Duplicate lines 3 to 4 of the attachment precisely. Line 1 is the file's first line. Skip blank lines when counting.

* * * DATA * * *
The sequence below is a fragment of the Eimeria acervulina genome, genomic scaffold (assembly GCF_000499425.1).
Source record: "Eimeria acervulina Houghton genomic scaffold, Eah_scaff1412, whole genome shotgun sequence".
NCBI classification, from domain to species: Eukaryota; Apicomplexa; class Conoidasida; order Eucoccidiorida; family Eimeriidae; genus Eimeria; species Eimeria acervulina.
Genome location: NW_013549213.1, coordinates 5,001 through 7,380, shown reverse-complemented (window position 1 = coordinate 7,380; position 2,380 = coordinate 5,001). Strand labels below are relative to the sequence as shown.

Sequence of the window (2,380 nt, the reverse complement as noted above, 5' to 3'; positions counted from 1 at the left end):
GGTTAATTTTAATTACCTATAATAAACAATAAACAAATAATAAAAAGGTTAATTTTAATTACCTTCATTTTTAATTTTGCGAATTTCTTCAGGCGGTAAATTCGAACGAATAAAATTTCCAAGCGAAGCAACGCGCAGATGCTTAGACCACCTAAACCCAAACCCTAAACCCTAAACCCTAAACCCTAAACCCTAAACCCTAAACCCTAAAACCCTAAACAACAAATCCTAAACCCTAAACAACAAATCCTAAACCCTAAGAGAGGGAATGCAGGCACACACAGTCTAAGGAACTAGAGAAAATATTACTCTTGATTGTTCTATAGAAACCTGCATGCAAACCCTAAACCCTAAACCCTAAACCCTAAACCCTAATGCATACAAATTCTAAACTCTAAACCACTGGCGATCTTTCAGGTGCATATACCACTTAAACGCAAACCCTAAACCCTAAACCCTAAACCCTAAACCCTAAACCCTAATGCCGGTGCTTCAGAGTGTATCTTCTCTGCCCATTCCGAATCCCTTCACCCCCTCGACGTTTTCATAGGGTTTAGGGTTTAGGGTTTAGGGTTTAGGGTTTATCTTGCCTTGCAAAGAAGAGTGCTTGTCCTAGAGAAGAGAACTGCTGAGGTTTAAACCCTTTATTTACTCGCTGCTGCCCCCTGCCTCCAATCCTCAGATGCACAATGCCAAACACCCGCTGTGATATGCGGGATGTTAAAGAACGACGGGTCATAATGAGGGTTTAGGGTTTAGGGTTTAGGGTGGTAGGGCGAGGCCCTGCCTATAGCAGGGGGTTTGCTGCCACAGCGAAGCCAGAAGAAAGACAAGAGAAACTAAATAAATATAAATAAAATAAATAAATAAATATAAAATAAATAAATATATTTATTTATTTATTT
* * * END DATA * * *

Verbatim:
NCBI classification, from domain to species: Eukaryota; Apicomplexa; class Conoidasida; order Eucoccidiorida; family Eimeriidae; genus Eimeria; species Eimeria acervulina.
Genome location: NW_013549213.1, coordinates 5,001 through 7,380, shown reverse-complemented (window position 1 = coordinate 7,380; position 2,380 = coordinate 5,001). Strand labels below are relative to the sequence as shown.